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Hail Shale
Fracking Makes History

The graph above gives some useful perspective to the U.S. shale boom. Sourced from the Energy Information Administration’s Petroleum Supply Monthly, it places the recent uptick in American field production of crude oil and lease condensates in a historical context, and in so doing makes fracking’s feats even more impressive.

The shale energy revolution has been unprecedented, both in the speed in which it has transformed our country’s energy outlook and in the overwhelmingly positive impact it’s had on production numbers. Pessimists might point to declining global oil prices as a potential needle to burst this bubble, but producers are already working on ways to tap these unconventional reserves more efficiently. Production is at its highest level since 1986, and we haven’t yet found the limits of shale’s potential. Frack, baby, frack.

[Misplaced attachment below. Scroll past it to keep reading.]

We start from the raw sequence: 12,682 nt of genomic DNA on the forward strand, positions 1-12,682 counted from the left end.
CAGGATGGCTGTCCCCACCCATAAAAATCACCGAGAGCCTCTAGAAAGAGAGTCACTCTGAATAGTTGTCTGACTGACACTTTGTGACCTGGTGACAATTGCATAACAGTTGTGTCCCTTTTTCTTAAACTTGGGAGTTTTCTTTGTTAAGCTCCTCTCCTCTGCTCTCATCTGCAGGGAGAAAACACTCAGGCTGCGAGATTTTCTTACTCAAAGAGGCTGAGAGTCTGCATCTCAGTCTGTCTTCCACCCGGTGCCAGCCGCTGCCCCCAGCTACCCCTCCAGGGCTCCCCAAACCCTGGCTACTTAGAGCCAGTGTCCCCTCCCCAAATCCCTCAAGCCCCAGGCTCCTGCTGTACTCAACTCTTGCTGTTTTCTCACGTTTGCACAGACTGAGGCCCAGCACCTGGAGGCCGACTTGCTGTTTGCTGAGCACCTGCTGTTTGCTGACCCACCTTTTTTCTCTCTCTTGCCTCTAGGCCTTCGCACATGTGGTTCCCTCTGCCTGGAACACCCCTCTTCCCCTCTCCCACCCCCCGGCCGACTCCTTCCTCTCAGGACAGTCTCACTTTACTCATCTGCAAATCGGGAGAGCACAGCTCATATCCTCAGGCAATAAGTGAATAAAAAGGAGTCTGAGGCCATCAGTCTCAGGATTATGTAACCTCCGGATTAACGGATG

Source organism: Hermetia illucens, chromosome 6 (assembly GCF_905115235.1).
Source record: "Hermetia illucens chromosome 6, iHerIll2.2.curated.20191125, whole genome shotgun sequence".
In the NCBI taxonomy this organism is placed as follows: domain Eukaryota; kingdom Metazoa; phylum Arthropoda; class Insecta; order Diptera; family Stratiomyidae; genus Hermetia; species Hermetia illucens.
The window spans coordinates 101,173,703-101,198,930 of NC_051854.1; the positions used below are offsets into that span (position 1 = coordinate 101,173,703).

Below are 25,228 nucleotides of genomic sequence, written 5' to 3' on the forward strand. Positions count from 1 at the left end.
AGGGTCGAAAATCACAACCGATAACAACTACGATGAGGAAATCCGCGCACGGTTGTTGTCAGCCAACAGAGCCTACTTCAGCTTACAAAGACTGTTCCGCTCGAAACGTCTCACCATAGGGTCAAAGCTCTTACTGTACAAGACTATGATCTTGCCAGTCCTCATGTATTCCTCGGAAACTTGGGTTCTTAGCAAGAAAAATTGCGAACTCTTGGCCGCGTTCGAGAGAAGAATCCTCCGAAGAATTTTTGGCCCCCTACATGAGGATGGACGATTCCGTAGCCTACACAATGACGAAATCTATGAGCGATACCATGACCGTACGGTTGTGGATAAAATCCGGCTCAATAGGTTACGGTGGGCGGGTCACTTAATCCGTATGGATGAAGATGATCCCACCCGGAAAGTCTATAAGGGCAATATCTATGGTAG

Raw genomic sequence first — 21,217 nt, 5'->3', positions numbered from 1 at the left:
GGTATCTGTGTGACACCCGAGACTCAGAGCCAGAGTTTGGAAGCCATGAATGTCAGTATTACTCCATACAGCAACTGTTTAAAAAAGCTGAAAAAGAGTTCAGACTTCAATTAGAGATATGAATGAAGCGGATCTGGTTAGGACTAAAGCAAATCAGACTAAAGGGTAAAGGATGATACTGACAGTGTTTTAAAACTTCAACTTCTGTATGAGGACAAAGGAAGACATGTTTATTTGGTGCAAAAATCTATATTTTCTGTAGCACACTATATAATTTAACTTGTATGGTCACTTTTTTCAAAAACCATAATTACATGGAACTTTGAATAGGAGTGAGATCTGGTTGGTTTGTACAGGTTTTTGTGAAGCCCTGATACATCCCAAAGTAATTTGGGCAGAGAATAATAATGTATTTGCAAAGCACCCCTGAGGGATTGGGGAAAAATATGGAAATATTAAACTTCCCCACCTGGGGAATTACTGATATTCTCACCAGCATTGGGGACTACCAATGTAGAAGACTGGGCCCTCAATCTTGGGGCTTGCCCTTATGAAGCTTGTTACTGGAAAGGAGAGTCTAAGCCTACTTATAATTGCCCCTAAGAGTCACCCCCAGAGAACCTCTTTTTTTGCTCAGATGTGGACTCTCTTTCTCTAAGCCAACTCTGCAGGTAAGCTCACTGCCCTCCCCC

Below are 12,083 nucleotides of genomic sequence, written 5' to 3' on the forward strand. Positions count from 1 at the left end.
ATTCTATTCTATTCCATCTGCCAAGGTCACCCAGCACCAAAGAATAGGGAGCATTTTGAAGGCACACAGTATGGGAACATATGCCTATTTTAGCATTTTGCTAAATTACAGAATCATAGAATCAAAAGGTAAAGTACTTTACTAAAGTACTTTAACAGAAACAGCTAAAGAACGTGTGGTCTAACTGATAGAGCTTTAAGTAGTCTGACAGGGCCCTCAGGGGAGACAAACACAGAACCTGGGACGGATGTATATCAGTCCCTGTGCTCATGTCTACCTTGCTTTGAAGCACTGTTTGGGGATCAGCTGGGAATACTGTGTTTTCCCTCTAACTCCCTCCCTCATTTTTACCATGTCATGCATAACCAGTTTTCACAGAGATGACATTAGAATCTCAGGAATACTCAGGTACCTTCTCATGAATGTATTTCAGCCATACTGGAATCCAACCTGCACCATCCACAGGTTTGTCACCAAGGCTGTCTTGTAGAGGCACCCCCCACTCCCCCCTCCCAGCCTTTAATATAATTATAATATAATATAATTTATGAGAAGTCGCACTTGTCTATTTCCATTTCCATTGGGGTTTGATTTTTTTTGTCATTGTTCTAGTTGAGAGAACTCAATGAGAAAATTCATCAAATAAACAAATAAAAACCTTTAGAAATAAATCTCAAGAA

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  • Josephbleau

    Don’t indulge in schadenfreude my mother told me to never make the customer feel uncomfortable.

  • Jacksonian_Libertarian

    “The Trend is Your Friend” we must assume this nearly straight line up in production will continue until it stops being a straight line. What is clear is that production costs for fracking are falling at about $10 a barrel per year, and that will have to eventually end.

    • FriendlyGoat

      Howard J. Ruff once said “A trend in motion will remain in motion until it ends.”

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